Many years ago, my babysitter phoned me on vacation. She was in tears, distraught because her cat had just been diagnosed with diabetes. I understood her distress but was also a little confused.
My bewilderment was because vets see diabetes as a good condition to treat rather than a death sentence. But many people just see a wall of information, a restrictive routine and an ever-worsening condition — and fear the worst.
Diabetes is a complex condition, so treatment can seem daunting. But take things a step at a time, and the problems shrink down to size. With this in mind, here is the upside, with 10 sweet steps to caring for a diabetic cat.
1. Diabetes Is a Treatable Condition
Diabetes is treatable.
Insulin is a hormone that helps cells soak up sugar from the bloodstream. Diabetes in cats is the result of the pancreas not producing enough insulin or the body’s cells failing to respond to insulin.
Daily insulin injections, along with watching what the cat eats, help get blood sugar levels back on track and allow the cat to act normal.
2. Chance of Remission
Treatment with a special diet and insulin injections can “rest” the pancreas, allowing it to repair and gear up to start producing insulin once again.
This is why vets put overweight or obese cats on a calorie-controlled diet. These cuddly cats have an unfortunately habit of storing fat inside insulin-producing cells, which smothers their ability to produce vital insulin. But slim down the cat, clean out the pancreatic cells and ta-dah!: Some cats become normal again.
3. Screening Tests
Recognizing complications at the beginning makes for smoother stabilization.
When you go on a long journey, you check your vehicle’s tire pressure, the oil level and that there’s sufficient gas in the tank. This helps reduce the risk of breakdown en route. The same goes for the newly diagnosed diabetic.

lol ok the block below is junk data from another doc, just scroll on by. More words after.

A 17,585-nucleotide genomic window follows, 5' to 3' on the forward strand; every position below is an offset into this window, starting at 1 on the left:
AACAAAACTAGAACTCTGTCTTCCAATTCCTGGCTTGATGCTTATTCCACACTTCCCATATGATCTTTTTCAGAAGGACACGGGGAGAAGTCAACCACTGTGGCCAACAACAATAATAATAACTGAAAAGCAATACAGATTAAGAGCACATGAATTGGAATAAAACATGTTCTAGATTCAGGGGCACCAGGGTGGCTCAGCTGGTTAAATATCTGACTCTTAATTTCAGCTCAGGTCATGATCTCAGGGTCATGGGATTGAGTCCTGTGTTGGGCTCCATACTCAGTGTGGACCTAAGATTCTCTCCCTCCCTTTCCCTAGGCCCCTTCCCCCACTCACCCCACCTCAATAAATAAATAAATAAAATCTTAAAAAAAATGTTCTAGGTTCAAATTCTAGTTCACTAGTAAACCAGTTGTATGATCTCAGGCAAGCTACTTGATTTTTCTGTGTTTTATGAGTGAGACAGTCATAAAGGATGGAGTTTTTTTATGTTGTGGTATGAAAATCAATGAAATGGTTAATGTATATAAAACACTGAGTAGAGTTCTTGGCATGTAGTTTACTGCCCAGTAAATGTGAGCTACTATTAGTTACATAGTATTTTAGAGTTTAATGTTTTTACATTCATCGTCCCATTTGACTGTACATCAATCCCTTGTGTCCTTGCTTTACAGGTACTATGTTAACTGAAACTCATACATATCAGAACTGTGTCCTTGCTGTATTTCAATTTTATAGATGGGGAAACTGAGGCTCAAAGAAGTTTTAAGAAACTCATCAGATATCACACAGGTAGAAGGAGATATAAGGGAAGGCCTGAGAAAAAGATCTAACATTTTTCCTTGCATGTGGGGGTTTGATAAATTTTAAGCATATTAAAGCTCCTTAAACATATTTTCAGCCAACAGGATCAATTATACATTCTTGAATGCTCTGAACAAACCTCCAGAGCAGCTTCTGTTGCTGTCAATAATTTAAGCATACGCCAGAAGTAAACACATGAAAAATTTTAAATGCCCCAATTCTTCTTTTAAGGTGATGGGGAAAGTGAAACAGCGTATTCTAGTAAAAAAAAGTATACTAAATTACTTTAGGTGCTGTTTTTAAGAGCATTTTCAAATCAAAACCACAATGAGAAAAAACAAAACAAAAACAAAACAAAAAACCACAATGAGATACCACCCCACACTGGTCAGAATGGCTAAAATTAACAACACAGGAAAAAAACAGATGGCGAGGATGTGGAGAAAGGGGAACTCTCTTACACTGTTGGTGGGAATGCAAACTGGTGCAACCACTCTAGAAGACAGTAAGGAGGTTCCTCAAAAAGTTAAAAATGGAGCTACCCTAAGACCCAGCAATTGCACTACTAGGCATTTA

When finances allow, let your vet run a barrage of bloods tests to help identify issues that could make stabilizing the cat difficult. One example is screening for high levels of growth hormone in the cat’s bloodstream. The latter is a condition called “acromegaly,” which afflicts around 25 percent of cat diabetics and can make their care more difficult.
4. The Costs Involved
Make treatment less of a bitter pill to swallow by knowing the anticipated costs before you start.
Think of the cost in 2 phases:
- Initial stabilization:
- Stabilization can be expensive because of the thorough screening and monitoring involved.
- Ongoing costs:
- Insulin (once- or twice-daily injections)
- A Vetpen or insulin syringes
- A disposal box for used syringes
- Urine test strips
- Vet checkups and blood tests (every 3–12 months, depending on how stable the cat is)
Immediately after diagnosis, ask your vet for 2 estimates — for stabilization and for ongoing costs — so you understand the financial implications.
5. Insulin Injections
Insulin therapy is a highly successful treatment that doesn’t bother the cat.
Insulin is given using a special syringe with a hair-fine needle or an automatic dosing device called a Vetpen. Truly, there’s no need to worry about giving injections — the cat doesn’t feel a thing, especially with their head planted in the food bowl.